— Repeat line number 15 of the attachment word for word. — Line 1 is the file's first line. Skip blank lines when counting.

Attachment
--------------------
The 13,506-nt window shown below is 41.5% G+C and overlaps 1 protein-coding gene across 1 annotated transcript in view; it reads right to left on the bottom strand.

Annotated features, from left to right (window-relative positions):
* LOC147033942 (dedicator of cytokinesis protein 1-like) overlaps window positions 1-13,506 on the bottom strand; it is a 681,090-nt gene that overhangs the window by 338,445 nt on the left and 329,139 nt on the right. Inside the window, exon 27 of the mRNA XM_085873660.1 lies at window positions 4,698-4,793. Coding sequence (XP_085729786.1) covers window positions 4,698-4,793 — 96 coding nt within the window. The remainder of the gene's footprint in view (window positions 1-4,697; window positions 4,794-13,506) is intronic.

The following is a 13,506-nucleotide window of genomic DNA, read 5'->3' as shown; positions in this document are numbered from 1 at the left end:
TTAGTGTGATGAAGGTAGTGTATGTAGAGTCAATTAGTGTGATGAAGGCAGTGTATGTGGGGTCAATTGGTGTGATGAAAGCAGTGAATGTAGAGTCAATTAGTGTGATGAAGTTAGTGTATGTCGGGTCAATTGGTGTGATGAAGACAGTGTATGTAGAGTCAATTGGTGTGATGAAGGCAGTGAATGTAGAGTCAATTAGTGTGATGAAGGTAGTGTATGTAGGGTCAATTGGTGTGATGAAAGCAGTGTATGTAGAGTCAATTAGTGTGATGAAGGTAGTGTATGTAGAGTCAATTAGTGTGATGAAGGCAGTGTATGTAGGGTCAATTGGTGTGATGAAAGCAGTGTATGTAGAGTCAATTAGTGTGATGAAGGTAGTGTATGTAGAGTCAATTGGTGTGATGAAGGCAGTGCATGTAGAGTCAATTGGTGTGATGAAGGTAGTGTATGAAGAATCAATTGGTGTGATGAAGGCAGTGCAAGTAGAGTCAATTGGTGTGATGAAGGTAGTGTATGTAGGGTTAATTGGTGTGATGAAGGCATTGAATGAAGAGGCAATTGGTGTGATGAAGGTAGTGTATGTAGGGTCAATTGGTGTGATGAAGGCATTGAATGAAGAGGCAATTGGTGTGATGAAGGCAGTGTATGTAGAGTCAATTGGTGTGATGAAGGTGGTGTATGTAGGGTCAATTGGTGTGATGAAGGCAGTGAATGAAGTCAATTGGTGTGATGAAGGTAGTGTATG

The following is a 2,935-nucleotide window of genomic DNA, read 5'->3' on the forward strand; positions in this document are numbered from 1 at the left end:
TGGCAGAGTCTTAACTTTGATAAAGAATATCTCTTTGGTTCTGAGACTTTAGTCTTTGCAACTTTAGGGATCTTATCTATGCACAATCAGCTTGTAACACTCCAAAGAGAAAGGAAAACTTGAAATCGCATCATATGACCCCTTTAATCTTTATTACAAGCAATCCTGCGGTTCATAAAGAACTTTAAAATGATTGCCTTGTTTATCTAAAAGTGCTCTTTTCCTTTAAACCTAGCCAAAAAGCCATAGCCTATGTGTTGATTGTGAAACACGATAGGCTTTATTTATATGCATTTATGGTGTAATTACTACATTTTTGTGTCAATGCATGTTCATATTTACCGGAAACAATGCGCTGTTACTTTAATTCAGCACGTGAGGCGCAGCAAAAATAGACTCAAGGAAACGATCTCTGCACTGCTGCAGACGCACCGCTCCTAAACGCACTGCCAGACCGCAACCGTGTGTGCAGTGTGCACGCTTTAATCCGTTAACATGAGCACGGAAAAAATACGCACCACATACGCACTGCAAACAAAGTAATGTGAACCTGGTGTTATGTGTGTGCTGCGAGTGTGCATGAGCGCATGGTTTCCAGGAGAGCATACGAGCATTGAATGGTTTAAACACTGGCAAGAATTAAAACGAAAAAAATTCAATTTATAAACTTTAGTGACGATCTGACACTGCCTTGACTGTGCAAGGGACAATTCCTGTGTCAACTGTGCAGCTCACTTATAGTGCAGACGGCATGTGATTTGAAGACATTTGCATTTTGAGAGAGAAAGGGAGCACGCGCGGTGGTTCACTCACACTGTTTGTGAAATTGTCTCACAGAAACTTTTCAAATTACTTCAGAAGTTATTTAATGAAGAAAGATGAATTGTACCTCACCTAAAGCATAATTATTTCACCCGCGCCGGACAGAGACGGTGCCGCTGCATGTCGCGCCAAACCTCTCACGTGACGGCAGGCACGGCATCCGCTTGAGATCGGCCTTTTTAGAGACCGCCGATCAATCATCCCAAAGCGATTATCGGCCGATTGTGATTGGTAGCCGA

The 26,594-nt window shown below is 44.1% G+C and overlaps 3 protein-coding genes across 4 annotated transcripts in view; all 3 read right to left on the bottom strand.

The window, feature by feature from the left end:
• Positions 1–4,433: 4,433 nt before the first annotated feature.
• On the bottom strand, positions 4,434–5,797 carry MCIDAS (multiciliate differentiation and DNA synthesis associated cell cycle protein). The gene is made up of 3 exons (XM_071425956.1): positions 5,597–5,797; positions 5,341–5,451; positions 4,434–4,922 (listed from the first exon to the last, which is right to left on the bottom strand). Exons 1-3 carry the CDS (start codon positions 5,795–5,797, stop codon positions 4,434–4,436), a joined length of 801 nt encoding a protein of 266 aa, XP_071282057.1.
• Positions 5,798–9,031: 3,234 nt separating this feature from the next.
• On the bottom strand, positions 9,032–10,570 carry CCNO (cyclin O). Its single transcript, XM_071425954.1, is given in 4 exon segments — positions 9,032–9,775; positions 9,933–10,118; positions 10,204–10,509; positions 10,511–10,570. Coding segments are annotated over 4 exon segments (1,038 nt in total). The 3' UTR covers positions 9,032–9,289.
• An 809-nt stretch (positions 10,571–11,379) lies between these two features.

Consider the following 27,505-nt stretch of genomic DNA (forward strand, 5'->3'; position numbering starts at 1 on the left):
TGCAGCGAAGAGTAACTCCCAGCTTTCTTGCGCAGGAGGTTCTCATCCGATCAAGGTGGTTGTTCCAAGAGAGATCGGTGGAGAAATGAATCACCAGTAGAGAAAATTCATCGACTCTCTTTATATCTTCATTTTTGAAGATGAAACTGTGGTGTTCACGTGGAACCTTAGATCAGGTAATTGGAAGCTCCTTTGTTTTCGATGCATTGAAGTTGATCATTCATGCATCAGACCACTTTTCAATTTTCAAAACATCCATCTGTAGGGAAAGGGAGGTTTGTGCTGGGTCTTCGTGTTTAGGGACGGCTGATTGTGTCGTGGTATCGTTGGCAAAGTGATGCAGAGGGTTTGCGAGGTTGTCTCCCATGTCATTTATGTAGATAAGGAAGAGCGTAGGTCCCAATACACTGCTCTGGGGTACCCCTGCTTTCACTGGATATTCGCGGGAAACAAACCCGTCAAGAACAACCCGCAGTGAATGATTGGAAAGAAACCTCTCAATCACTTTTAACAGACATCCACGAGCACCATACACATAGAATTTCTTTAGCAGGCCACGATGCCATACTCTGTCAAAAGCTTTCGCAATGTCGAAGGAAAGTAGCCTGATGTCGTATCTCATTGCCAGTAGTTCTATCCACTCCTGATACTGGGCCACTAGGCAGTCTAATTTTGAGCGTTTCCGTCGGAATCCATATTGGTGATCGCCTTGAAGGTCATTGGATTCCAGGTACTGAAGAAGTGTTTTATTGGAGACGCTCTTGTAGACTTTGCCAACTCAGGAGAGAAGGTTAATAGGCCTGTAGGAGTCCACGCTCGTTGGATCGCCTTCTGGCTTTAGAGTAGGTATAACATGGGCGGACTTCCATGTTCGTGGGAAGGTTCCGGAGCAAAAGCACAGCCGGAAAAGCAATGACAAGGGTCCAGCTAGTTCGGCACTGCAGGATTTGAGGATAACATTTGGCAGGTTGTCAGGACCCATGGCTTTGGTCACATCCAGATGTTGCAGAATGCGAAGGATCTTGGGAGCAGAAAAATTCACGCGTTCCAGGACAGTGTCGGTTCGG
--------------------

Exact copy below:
Consider the following 27,505-nt stretch of genomic DNA (forward strand, 5'->3'; position numbering starts at 1 on the left):